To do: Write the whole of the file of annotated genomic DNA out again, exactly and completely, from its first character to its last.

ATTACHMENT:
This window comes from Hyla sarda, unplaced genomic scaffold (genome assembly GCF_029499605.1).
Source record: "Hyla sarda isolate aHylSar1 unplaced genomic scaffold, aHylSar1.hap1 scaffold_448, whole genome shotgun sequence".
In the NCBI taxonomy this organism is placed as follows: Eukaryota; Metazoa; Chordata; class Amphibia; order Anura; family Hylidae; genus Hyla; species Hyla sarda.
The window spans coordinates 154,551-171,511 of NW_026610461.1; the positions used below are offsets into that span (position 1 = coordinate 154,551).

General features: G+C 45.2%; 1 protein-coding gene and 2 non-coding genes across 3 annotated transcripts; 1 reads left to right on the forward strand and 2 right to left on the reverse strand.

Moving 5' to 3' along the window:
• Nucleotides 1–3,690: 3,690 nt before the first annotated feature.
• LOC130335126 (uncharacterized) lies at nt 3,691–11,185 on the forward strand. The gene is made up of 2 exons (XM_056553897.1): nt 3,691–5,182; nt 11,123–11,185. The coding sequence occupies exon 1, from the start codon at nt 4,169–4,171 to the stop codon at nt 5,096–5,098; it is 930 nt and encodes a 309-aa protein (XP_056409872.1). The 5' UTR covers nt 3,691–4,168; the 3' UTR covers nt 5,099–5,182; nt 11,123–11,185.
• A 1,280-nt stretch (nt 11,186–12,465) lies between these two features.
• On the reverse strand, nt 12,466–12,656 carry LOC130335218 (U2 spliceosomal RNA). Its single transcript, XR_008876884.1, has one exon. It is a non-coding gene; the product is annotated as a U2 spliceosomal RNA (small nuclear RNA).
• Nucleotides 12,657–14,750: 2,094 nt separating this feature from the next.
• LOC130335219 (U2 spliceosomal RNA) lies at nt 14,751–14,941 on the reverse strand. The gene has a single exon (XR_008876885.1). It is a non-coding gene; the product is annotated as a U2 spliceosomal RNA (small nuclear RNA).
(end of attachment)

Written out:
This window comes from Hyla sarda, unplaced genomic scaffold (genome assembly GCF_029499605.1).
Source record: "Hyla sarda isolate aHylSar1 unplaced genomic scaffold, aHylSar1.hap1 scaffold_448, whole genome shotgun sequence".
In the NCBI taxonomy this organism is placed as follows: Eukaryota; Metazoa; Chordata; class Amphibia; order Anura; family Hylidae; genus Hyla; species Hyla sarda.
The window spans coordinates 154,551-171,511 of NW_026610461.1; the positions used below are offsets into that span (position 1 = coordinate 154,551).

General features: G+C 45.2%; 1 protein-coding gene and 2 non-coding genes across 3 annotated transcripts; 1 reads left to right on the forward strand and 2 right to left on the reverse strand.

Moving 5' to 3' along the window:
• Nucleotides 1–3,690: 3,690 nt before the first annotated feature.
• LOC130335126 (uncharacterized) lies at nt 3,691–11,185 on the forward strand. The gene is made up of 2 exons (XM_056553897.1): nt 3,691–5,182; nt 11,123–11,185. The coding sequence occupies exon 1, from the start codon at nt 4,169–4,171 to the stop codon at nt 5,096–5,098; it is 930 nt and encodes a 309-aa protein (XP_056409872.1). The 5' UTR covers nt 3,691–4,168; the 3' UTR covers nt 5,099–5,182; nt 11,123–11,185.
• A 1,280-nt stretch (nt 11,186–12,465) lies between these two features.
• On the reverse strand, nt 12,466–12,656 carry LOC130335218 (U2 spliceosomal RNA). Its single transcript, XR_008876884.1, has one exon. It is a non-coding gene; the product is annotated as a U2 spliceosomal RNA (small nuclear RNA).
• Nucleotides 12,657–14,750: 2,094 nt separating this feature from the next.
• LOC130335219 (U2 spliceosomal RNA) lies at nt 14,751–14,941 on the reverse strand. The gene has a single exon (XR_008876885.1). It is a non-coding gene; the product is annotated as a U2 spliceosomal RNA (small nuclear RNA).